"Sir, I would like for you to look at these numbers," Gillette said, walking over to Norrington. After the whole pirate fiasco he had become concerned with his leader, wondering if he was capable. Besides that, he also had become only slightly obsessed with pirates. A good deal of time was spent each night researching them, writing notes about them, and plotting against them.

"Commodore, I really think you should take a look at this," He insisted. Norrington, however, simply waved them away.

"Gillette, I'm very busy!"

"But commodore!"

"Later, Gillette!"

"This is important!"

With a resigned sigh, Norrington snatched the parchment from his lieutenant. His lips were stretched tight as he read, but the further along he got, the more they relaxed. Once he was done with the brief scribbles of writing, his mouth was hanging open.

"How come I was not informed of this sooner?" Norrington demanded, standing at last.

"Well, I only just discovered it." Gillette replied. His leader's eyes closed for a moment and his hand found a place upon his desk to rest on.

"This will have to be dealt with immediately," He said through closed eyes.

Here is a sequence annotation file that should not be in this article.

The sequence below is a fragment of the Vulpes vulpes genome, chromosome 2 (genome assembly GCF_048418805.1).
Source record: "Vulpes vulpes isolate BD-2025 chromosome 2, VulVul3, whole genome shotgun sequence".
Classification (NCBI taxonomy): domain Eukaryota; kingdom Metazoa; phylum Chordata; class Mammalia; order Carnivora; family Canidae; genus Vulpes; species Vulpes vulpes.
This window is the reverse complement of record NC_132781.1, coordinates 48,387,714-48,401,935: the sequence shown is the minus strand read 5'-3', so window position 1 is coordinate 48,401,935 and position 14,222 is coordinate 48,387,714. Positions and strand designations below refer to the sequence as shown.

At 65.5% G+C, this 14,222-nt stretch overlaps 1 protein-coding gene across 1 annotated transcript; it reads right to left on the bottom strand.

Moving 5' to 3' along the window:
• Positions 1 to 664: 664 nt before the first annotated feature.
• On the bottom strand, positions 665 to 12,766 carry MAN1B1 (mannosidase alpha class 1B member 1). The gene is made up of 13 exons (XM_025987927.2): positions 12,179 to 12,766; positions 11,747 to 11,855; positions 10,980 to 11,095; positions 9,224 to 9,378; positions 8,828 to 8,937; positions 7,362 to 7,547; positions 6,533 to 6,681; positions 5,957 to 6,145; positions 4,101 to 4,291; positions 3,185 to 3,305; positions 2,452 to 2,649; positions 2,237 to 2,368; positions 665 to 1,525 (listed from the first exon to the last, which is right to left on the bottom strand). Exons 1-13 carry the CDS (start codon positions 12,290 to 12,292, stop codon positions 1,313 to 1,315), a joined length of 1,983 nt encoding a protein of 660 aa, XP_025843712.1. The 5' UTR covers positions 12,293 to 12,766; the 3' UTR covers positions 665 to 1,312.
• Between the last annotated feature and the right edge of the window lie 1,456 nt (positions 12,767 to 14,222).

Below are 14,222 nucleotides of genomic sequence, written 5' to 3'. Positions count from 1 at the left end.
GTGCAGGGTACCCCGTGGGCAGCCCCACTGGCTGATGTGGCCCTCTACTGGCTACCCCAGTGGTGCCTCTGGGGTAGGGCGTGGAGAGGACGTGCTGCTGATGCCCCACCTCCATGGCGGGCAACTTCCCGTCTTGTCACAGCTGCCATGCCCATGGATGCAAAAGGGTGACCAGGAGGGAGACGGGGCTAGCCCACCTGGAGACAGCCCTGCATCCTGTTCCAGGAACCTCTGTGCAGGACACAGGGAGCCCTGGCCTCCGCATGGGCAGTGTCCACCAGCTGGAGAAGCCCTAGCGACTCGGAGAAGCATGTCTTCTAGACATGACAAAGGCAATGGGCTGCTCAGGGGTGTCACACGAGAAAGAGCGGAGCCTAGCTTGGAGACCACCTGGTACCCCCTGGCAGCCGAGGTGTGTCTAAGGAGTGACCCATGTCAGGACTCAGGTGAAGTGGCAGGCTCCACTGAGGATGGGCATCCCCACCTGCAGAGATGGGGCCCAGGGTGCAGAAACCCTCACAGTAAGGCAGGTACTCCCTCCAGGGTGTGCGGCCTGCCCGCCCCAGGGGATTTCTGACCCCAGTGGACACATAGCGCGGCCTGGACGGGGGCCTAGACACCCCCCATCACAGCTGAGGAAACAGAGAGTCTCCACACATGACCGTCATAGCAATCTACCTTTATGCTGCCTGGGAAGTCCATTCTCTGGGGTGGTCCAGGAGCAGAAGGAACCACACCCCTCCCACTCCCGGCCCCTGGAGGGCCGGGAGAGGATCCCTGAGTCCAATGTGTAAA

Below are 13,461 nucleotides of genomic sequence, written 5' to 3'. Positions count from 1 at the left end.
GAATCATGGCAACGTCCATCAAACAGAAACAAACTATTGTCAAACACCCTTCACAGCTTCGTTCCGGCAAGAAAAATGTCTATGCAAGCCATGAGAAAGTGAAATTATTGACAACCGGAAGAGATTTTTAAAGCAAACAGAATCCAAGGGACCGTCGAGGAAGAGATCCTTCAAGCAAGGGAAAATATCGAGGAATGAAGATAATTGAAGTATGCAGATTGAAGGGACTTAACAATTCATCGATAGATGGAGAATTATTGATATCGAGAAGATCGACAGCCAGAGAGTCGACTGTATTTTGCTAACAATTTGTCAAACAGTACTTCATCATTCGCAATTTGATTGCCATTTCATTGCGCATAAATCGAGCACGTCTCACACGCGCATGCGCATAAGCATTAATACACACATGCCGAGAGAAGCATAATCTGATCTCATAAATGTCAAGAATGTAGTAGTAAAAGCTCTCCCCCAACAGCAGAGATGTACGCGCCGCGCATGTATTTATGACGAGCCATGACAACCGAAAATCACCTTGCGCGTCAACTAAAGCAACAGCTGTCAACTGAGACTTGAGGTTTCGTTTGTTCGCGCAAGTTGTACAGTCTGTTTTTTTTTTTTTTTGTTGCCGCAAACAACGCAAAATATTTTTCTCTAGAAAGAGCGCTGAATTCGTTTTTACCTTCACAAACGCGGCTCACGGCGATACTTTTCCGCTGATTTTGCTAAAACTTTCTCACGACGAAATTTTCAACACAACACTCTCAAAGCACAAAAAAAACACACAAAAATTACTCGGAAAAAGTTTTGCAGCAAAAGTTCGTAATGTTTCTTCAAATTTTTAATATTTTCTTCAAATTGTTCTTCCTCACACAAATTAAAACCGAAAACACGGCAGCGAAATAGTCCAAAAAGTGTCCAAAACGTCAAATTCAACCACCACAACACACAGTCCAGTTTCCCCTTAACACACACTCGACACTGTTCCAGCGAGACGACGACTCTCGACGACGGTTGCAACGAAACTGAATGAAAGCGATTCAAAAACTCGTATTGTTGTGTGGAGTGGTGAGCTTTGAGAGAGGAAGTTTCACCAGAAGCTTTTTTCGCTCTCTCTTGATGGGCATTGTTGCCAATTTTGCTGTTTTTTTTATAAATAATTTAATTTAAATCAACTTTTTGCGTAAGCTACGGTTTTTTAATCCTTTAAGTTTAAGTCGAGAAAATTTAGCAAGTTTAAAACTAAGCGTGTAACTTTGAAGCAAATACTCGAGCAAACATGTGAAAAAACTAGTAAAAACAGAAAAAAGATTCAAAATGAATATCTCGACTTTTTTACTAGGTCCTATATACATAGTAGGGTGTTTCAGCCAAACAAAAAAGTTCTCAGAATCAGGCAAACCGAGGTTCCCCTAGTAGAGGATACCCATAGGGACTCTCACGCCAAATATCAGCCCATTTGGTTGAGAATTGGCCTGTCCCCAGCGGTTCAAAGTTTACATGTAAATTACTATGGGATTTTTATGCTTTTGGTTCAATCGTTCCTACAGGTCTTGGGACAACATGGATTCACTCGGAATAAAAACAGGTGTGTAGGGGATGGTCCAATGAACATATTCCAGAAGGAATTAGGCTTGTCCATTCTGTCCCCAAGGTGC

"Of course, commodore. Shall I assemble the men?"

"Yes, yes, get them prepared. I'm not sure what good it will do, though. Let me think."

Gillette scurried away at top pace, spurred by eagerness and horror from his discovery. Norrington sank into his chair, all ready deep in thought. There were no real pirate ships left to roam in the waters of the Caribbean, he had thought. He had thought that he had beaten them down, that he had triumphed. But Gillette's numbers said otherwise. And had his lieutenant ever been wrong before?

Well, there was that mishap involving the cursed pirates; however, who could have possibly believed that Elizabeth had been telling the truth? No one, that's who. Norrington knew the fault lay with him at any rate, though he was not eager to admit it.